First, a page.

Rolling Loud 2017EXPAND
Rolling Loud 2017
Photo by Alex Markow

Rolling Loud's Forced Move to Hard Rock Shows Blacks Aren't Welcome Downtown

The fourth edition of Rolling Loud will kick off this Friday, but the scenery won't be as spectacular as past years for fans forking over $300 to watch Future, Rick Ross, 21 Savage, Migos, J. Cole, and a platoon of other rap stars. The breathtaking view of Biscayne Bay that was the backdrop to last year's Rolling Loud is being replaced with the hot asphalt of Hard Rock Stadium's parking lot in Miami Gardens.

That's because festival organizers were forced to find a new venue after City of Miami officials gave them the cold shoulder. Apparently, city leaders and condo residents don't want downtown Miami to be overrun by black people. Yet Ultra Music Festival, with its predominantly Caucasian, but much larger, crowd, celebrated another year at Bayfront Park with much less resistance from downtowners and Miami government.

The unwelcoming party began more than a year ago when then-Miami Commissioner Frank Carollo threatened to pull the plug on Rolling Loud just a couple of weeks before it was scheduled to take place at Bayfront Park.

Carollo, who at the time was also the Bayfront trust's chairman, was upset that the three-day hip-hop celebration was scheduled without the board's consent by park director Timothy Schmand, who immediately resigned as a result of the commissioner's whining. When Rolling Loud's attorneys threatened to sue the city for more than $30 million in damages, the trust allowed the festival to go on.

Rolling Loud's Forced Move to Hard Rock Shows Blacks Aren't Welcome Downtown
illustration by Adam Izaguirre

In an interview with the Miami Herald earlier this year, Rolling Loud cofounder Tariq Cherif said trust board members were indecisive about whether his festival could return to Bayfront, which prompted him and his partners to seek a new venue. Cherif tried to make the best of the relocation to Miami Gardens, telling the daily that "the move represents our desire to create our own world, and Hard Rock provides us with that blank slate."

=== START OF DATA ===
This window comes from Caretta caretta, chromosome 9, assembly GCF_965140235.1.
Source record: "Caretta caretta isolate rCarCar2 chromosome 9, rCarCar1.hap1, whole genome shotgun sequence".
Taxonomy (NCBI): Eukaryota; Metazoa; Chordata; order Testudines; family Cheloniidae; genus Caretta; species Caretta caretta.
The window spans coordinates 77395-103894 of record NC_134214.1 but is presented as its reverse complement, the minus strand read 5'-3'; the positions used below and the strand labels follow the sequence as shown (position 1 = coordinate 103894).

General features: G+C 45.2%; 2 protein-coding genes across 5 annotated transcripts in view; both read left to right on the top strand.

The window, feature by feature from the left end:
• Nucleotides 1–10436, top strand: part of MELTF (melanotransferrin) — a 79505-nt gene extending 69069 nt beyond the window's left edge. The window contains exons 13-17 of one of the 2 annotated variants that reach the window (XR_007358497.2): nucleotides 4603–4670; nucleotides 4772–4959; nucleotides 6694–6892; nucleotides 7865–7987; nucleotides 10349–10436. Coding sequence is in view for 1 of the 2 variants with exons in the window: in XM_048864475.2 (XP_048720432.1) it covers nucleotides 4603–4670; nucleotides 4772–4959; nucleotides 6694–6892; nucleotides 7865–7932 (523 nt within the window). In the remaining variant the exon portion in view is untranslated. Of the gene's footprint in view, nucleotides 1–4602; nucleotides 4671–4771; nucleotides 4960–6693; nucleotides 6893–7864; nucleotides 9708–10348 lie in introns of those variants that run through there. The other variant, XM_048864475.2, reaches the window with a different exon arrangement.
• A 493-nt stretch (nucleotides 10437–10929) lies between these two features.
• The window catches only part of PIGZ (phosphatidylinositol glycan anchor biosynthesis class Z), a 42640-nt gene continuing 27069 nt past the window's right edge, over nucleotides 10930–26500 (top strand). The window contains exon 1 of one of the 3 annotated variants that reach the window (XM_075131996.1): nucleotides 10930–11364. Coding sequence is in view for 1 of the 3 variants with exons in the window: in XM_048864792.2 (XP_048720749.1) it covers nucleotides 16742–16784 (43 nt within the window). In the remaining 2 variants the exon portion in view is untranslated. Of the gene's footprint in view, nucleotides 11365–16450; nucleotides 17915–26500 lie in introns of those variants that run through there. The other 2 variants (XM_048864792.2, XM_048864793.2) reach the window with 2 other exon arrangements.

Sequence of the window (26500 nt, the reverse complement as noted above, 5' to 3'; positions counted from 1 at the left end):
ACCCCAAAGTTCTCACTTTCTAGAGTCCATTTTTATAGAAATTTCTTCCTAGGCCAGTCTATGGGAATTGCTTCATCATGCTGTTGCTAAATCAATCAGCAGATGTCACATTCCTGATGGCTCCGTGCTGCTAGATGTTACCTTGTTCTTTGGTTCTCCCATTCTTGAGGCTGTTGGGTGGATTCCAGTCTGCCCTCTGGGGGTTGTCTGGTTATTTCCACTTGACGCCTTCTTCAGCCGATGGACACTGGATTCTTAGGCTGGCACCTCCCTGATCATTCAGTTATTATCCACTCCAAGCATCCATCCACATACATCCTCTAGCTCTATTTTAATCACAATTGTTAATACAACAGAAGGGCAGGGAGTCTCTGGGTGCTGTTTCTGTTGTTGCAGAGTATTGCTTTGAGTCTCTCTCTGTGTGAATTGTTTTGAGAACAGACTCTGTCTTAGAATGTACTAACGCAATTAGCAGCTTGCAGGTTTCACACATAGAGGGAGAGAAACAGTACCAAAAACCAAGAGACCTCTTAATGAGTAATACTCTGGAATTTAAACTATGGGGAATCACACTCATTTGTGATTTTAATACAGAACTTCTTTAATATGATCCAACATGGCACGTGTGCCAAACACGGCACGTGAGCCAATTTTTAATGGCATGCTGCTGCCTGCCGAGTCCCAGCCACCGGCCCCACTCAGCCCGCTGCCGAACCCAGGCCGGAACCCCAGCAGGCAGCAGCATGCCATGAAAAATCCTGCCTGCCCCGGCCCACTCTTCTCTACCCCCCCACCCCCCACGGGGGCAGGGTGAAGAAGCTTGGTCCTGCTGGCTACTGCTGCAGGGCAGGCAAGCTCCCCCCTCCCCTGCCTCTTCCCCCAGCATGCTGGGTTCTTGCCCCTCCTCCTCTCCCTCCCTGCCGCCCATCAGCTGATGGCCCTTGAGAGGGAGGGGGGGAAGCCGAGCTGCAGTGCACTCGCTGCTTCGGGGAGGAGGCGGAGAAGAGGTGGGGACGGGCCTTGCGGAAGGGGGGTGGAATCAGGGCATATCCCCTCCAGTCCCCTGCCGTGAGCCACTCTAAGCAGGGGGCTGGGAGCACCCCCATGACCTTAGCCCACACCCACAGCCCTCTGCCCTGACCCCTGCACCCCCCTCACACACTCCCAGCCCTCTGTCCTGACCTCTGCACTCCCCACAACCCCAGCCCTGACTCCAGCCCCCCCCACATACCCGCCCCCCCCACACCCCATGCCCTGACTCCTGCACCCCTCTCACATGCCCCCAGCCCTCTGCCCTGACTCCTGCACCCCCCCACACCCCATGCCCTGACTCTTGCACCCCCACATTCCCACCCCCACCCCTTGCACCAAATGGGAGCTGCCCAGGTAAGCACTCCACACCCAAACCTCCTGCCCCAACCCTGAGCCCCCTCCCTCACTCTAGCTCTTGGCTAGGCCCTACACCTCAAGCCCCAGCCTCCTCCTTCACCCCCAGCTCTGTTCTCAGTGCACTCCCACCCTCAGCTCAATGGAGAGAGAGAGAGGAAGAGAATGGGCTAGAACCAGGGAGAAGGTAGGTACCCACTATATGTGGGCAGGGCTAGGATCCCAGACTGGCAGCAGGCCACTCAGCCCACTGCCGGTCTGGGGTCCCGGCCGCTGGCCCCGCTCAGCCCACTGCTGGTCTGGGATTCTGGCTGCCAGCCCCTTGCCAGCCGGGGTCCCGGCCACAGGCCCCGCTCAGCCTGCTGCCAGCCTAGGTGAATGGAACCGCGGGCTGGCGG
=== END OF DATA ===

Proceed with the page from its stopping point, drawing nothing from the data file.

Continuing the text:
There must be an unspoken rule that all the black-music events must be held in the parking lot of Hard Rock Stadium. Maybe its because Miami Gardens is the nation's third-largest African-American city. Rolling Loud now joins Jazz in the Gardens, which is also held in the stadium's perimeter grounds. Miami Gardens should build a lake next to the stadium so black concertgoers can have a waterfront view.

At least the Miami Dolphins could have allowed Rolling Loud's organizers to stage their event inside the stadium like the annual Hot 97 Summer Jam at MetLife Stadium in New York City. But this is Miami-Dade County, the racist capital of America.

African-American events are not welcome near the water. Don't forget — in just a few weeks, Miami Beach will be converted into a military police state when throngs of black tourists come to town for Memorial Day Weekend. Miami and Miami Beach officials might as well put up "whites only" signs along the expressways and causeways.

The Greater Miami Convention & Visitors Bureau needs to take charge and do something to make African-American visitors and locals feel welcome. If not, black tourists will wise up and stop spending money on flights, hotels, restaurants, and shops in the Magic City.

Follow Luke on Twitter: @unclelukereal1.

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